The 4038 Studio Ribbon Microphone is of British Broadcasting design (BBC) and used for broadcasting and recording such sounds where a clear smooth wide range frequency response, absent of transient distortion and relatively high sensitivity is ess...
Seen here in 'It Might Get Loud' used as a vocal mic to get a bullet-mic-sort of sound. Usually he also uses these mics for guitar amps and as room mics, as mentioned by his engineer in a Sound On Sound article (http://www.soundonsound.com/sos/oct07/articles/insidetrack_1007.htm): "Jack loves the sound of ribbon microphones, so we used a lot of them, on guitar amps, vocals, and as room mics: Coles 4038, Royer 121, AEA R84. I would have six to 10 room mics up, and would chose a stereo pair from them."more
"When it comes to microphones, Arnalds relies mostly on a pair of Neumann KM84s that he bought from the estate of Hansa Studios owner Peter Meisel. He is tickled by the notion that they were most likely used on some of the classic albums made in Berlin by the likes of David Bowie and U2. "They're in perfect shape and they're marked with his name,” he says. "They're my go-to condensers, but I also have a pair of Coles 4038 [ribbons], which I use a lot on the piano.”"more
"Mic-wise, it depends on the track. It's generally the CMV, but 'Tell Me A Tale' was done on the Coles. There were a few times, particularly when he was absolutely belting it out and the equipment started groaning, it needed something to warm it up a little bit, like a nice ribbon mic." - Paul Butler (Producer of Kiwanuka's debut "Home Again")more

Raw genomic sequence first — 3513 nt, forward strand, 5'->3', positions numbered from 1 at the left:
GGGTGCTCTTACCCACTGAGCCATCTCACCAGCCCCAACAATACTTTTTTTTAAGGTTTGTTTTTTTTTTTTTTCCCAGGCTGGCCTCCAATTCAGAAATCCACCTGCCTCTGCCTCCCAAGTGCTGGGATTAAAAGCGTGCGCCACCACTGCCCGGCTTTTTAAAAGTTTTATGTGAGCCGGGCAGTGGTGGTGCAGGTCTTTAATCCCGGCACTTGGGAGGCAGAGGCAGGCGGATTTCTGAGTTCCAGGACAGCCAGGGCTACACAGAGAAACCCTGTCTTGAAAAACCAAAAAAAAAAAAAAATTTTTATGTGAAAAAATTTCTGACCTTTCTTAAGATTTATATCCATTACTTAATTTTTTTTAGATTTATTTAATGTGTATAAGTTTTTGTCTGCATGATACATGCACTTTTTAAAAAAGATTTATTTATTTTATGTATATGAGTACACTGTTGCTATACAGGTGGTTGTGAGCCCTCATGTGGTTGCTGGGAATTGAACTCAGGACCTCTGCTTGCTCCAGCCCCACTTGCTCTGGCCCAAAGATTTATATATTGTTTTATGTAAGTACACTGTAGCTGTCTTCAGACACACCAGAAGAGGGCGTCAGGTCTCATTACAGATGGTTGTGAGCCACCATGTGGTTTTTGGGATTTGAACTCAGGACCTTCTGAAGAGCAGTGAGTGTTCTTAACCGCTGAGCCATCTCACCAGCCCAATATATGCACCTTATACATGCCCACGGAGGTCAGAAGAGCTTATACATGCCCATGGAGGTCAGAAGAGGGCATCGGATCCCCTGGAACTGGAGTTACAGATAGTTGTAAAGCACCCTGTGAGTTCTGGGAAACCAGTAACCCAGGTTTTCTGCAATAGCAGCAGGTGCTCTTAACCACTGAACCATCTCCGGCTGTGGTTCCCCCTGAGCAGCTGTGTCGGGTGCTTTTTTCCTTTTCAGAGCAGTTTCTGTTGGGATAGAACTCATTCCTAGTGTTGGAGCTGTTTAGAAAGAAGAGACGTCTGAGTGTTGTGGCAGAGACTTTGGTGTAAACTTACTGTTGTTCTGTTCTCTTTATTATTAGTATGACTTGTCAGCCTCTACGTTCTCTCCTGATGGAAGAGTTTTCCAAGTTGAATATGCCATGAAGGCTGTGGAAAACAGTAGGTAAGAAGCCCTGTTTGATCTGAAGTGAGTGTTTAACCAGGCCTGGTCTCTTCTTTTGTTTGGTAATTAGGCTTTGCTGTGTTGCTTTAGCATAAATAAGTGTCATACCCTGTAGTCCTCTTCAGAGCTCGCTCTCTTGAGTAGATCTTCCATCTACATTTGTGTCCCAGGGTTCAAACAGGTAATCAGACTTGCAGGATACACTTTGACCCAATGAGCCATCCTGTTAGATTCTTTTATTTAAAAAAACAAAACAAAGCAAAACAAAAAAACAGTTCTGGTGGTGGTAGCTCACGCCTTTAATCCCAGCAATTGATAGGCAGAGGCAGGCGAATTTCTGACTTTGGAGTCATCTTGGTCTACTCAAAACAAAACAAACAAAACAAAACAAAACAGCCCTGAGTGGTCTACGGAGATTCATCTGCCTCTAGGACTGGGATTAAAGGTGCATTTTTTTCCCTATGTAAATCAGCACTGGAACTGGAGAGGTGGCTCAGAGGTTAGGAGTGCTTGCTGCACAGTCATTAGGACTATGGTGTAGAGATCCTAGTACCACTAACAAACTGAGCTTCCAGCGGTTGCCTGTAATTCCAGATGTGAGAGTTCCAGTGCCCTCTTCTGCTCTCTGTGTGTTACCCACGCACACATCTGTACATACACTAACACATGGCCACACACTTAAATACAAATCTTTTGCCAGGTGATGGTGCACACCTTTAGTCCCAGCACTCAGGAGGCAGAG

The 4038 Studio Ribbon Microphone is of British Broadcasting design (BBC) and used for broadcasting and recording such sounds where a clear smooth wide range frequency response, absent of transient distortion and relatively high sensitivity is essential.
The 4038 has a proven reliable performance capability, being since its introduction, used by broadcasting networks throughout the world such as the BBC.
The frequency response of the 4038 is exceptionally flat from 30 to 15,000 c/s and throughout this range the shape of the bi-directional (figure of eight) polar response is maintained substantially constant both in the horizontal and vertical planes, giving a natural smooth sonic quality textured response to sound signal being picked up.
Studio microphones have now achieved a remarkable fidelity of reproduction. If the microphone is not close to perfection, there is no point in having expensive systems to take the sound the rest of the way to the audience's ears.
In the world of sound, the BBC has always been the leader, and is still regarded as the 'setter of standards'.
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